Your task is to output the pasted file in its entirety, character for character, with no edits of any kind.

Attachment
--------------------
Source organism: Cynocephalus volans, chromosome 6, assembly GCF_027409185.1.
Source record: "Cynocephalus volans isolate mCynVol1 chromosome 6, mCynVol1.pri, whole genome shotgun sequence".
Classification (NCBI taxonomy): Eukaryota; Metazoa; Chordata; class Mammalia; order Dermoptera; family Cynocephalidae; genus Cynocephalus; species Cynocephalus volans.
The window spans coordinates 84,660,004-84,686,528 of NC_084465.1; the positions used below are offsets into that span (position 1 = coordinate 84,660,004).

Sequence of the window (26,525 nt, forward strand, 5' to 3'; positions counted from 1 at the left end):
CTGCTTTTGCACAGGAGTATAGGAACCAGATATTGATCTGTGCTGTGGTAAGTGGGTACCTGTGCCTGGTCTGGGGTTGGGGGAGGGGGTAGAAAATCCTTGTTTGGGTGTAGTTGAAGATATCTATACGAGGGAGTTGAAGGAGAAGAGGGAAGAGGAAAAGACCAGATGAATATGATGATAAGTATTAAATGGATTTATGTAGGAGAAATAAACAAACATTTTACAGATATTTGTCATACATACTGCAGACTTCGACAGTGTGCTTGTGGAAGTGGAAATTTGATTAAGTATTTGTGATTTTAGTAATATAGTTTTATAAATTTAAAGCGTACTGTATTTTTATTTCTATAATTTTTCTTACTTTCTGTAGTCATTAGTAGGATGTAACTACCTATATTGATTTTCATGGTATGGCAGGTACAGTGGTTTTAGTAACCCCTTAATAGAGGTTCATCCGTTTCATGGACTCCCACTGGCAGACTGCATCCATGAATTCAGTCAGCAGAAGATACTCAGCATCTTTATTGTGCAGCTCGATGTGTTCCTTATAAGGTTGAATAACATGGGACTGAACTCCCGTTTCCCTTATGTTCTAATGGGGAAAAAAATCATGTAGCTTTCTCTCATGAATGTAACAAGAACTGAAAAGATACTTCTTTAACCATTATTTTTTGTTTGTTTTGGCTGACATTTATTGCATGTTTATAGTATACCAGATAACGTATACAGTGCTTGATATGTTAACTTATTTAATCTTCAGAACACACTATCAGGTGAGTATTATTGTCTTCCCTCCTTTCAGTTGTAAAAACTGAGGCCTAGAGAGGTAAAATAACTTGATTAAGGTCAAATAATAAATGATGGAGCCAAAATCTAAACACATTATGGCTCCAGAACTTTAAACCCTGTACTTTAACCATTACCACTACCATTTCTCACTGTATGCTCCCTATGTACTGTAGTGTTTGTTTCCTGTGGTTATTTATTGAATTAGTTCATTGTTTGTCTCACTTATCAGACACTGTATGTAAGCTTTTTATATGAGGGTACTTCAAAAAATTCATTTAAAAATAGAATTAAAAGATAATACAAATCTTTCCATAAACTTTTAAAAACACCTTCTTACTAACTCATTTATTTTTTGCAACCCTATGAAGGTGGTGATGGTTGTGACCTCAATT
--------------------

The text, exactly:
Source organism: Cynocephalus volans, chromosome 6, assembly GCF_027409185.1.
Source record: "Cynocephalus volans isolate mCynVol1 chromosome 6, mCynVol1.pri, whole genome shotgun sequence".
Classification (NCBI taxonomy): Eukaryota; Metazoa; Chordata; class Mammalia; order Dermoptera; family Cynocephalidae; genus Cynocephalus; species Cynocephalus volans.
The window spans coordinates 84,660,004-84,686,528 of NC_084465.1; the positions used below are offsets into that span (position 1 = coordinate 84,660,004).

Sequence of the window (26,525 nt, forward strand, 5' to 3'; positions counted from 1 at the left end):
CTGCTTTTGCACAGGAGTATAGGAACCAGATATTGATCTGTGCTGTGGTAAGTGGGTACCTGTGCCTGGTCTGGGGTTGGGGGAGGGGGTAGAAAATCCTTGTTTGGGTGTAGTTGAAGATATCTATACGAGGGAGTTGAAGGAGAAGAGGGAAGAGGAAAAGACCAGATGAATATGATGATAAGTATTAAATGGATTTATGTAGGAGAAATAAACAAACATTTTACAGATATTTGTCATACATACTGCAGACTTCGACAGTGTGCTTGTGGAAGTGGAAATTTGATTAAGTATTTGTGATTTTAGTAATATAGTTTTATAAATTTAAAGCGTACTGTATTTTTATTTCTATAATTTTTCTTACTTTCTGTAGTCATTAGTAGGATGTAACTACCTATATTGATTTTCATGGTATGGCAGGTACAGTGGTTTTAGTAACCCCTTAATAGAGGTTCATCCGTTTCATGGACTCCCACTGGCAGACTGCATCCATGAATTCAGTCAGCAGAAGATACTCAGCATCTTTATTGTGCAGCTCGATGTGTTCCTTATAAGGTTGAATAACATGGGACTGAACTCCCGTTTCCCTTATGTTCTAATGGGGAAAAAAATCATGTAGCTTTCTCTCATGAATGTAACAAGAACTGAAAAGATACTTCTTTAACCATTATTTTTTGTTTGTTTTGGCTGACATTTATTGCATGTTTATAGTATACCAGATAACGTATACAGTGCTTGATATGTTAACTTATTTAATCTTCAGAACACACTATCAGGTGAGTATTATTGTCTTCCCTCCTTTCAGTTGTAAAAACTGAGGCCTAGAGAGGTAAAATAACTTGATTAAGGTCAAATAATAAATGATGGAGCCAAAATCTAAACACATTATGGCTCCAGAACTTTAAACCCTGTACTTTAACCATTACCACTACCATTTCTCACTGTATGCTCCCTATGTACTGTAGTGTTTGTTTCCTGTGGTTATTTATTGAATTAGTTCATTGTTTGTCTCACTTATCAGACACTGTATGTAAGCTTTTTATATGAGGGTACTTCAAAAAATTCATTTAAAAATAGAATTAAAAGATAATACAAATCTTTCCATAAACTTTTAAAAACACCTTCTTACTAACTCATTTATTTTTTGCAACCCTATGAAGGTGGTGATGGTTGTGACCTCAATT